The Court of Appeals of Indiana (“Indiana Appellate Court”) held in its opinion filed on May 6, 2019 that “the MMA [Indiana Medical Malpractice Act] is not applicable to claims involving negligent dissemination of protected health information and thus the trial court erred in granting summary judgment to [the defendants].”
The Underlying Facts
On June 5, 2015, the plaintiff (“G.F.”) received in-patient treatment at the defendant hospital for pneumonia-related symptoms. While G.F. was being visited by a co-worker, the defendant physician entered her room and, with the co-worker in the room, informed G.F. that his “CD4 count is low . . . you need to see your infectious disease doctor as soon as you can!” Because G.F.’s visitor had a prior family experience with HIV, she immediately understood the implication of the defendant physician’s communication to G.F.
As soon as the defendant physician exited the room, G.F.’s co-worker voiced her understanding of the defendant physician’s statement. As her step-brother had died from HIV/AIDS, she recognized the inferences of discussing CD4 counts with an infectious disease doctor. Four days later, the defendant physician telephoned G.F. to apologize for what he said in front of G.F.’s co-worker (the defendant physician had assumed the co-worker was G.F.’s fiancée).
The plaintiff alleged in his Indiana medical malpractice lawsuit that as a result of what the co-worker had learned on June 5, 2015, the co-worker has severed all ties with G.F. Although G.F. and his co-worker had been good friends prior to the incident, she now no longer calls or visits G.F., she does not return G.F.’s calls, and she even refuses to acknowledge his existence at work. The plaintiff further alleged that “the word is out” at his workplace, resulting in other coworkers now “change[ing] their path when they see [G.F.] heading in their directions.”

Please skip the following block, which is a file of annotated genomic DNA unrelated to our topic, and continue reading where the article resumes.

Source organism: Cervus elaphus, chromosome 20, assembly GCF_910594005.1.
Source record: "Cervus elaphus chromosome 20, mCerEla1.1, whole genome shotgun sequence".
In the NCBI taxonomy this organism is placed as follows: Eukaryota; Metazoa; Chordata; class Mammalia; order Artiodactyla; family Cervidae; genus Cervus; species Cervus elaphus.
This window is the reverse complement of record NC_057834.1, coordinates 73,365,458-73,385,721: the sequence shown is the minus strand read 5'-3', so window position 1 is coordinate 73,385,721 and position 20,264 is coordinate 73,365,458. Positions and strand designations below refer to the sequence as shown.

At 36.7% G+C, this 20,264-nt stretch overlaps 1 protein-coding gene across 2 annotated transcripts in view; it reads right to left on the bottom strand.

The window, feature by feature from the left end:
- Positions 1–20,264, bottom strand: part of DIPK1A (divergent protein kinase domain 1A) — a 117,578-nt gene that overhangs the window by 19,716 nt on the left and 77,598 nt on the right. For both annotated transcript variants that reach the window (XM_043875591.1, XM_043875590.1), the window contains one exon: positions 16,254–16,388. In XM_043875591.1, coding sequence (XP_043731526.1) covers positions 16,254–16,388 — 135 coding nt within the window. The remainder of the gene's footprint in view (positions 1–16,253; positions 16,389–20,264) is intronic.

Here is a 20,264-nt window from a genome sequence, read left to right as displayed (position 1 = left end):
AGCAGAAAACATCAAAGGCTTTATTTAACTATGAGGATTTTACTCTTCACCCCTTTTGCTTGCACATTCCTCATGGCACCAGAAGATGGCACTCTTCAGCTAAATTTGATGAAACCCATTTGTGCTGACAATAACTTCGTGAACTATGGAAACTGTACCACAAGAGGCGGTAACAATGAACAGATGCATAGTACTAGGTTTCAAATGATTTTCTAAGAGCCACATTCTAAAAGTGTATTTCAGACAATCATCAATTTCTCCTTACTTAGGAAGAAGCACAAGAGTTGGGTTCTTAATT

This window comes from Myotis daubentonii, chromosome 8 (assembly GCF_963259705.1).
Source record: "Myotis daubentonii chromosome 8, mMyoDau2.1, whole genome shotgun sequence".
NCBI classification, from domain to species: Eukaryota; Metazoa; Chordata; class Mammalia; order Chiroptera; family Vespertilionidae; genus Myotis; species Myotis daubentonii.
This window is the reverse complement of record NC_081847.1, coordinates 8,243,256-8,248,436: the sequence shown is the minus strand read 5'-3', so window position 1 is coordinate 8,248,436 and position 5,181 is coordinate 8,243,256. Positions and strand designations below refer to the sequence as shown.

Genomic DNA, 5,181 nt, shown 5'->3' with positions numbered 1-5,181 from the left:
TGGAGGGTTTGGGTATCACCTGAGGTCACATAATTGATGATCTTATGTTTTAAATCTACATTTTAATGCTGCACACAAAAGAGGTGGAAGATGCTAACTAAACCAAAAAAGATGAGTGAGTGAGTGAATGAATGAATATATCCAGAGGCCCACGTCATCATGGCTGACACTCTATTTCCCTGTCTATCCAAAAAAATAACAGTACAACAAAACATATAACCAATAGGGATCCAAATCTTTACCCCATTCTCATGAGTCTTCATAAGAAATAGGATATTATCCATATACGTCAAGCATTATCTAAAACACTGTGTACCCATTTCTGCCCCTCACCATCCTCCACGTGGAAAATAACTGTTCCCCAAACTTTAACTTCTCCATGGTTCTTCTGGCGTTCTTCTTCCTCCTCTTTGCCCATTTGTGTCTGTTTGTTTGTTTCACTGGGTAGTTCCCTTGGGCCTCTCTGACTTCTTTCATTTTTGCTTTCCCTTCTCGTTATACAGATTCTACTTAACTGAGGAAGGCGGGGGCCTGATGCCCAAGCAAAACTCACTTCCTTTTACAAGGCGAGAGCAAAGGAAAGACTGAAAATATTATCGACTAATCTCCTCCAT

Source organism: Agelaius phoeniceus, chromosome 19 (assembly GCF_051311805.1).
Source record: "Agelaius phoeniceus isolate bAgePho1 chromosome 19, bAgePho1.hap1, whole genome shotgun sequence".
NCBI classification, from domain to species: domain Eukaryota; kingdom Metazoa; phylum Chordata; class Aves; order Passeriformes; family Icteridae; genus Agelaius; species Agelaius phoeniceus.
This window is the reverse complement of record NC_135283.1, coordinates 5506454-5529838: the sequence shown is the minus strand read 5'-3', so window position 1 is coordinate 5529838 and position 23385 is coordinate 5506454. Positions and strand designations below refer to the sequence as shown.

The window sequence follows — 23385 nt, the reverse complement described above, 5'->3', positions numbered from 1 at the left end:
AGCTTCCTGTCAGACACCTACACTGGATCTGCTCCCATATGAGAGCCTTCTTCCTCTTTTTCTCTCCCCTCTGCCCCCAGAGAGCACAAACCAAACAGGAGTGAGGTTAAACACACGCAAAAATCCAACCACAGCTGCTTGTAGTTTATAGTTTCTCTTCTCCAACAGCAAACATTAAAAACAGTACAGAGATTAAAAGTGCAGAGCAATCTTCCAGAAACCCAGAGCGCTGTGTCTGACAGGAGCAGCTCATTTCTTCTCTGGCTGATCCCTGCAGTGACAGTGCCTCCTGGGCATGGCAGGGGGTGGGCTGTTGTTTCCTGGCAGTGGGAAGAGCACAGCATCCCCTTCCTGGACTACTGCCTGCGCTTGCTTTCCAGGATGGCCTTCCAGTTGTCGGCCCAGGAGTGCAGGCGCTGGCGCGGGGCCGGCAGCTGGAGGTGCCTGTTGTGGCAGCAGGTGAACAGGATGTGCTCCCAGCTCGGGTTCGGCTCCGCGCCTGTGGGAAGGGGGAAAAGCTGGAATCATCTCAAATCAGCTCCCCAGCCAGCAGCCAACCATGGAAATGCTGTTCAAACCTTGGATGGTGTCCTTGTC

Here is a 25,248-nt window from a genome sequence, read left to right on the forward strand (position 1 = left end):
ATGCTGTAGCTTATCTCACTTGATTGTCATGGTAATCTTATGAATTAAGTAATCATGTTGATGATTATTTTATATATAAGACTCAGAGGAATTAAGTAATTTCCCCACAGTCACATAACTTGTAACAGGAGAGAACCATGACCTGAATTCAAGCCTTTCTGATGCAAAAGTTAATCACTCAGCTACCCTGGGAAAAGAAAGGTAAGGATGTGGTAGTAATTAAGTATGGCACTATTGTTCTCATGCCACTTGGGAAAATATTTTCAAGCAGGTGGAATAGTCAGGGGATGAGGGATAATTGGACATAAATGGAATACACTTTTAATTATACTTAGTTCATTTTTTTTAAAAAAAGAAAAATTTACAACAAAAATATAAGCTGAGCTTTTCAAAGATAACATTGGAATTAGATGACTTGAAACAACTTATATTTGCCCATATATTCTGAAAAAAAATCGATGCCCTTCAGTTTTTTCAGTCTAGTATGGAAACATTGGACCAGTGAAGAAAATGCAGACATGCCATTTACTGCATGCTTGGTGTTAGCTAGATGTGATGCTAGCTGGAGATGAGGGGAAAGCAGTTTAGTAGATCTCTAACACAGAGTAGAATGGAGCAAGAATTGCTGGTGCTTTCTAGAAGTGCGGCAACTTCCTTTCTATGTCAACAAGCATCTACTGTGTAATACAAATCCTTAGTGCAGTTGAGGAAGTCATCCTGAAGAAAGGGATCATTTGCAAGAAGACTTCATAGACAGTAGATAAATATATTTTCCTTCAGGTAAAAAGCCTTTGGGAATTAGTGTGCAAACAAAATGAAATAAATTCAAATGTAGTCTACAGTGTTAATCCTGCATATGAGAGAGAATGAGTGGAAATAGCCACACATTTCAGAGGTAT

On January 6, 2018, G.F. filed an action for declaratory judgment against the defendants, seeking a declaration of law that his claims fell outside the ambit of the MMA. On October 3, 2018, the trial court issued its findings of fact and conclusions thereon, denying G.F.’s motion for declaratory judgment and concluding in pertinent part that: “[G.F.’s] claim involves health care that was provided by a physician, working in his professional capacity as a provider of medical services, to a patient, within the confines of a hospital, in furtherance and promotion of [G.F.’s] health … because [G.F.] has willingly and voluntarily subjected himself to the MMA the [c]ourt thereby rejects his contention that his claim is not governed by the MMA, finds that it is one of medical malpractice, governed by the requirements and restrictions of the MMA, and thereby DENIES [G.F.’s] [m]otion for [s]ummary [j]udgment in its entirety.”
Indiana Appellate Court Opinion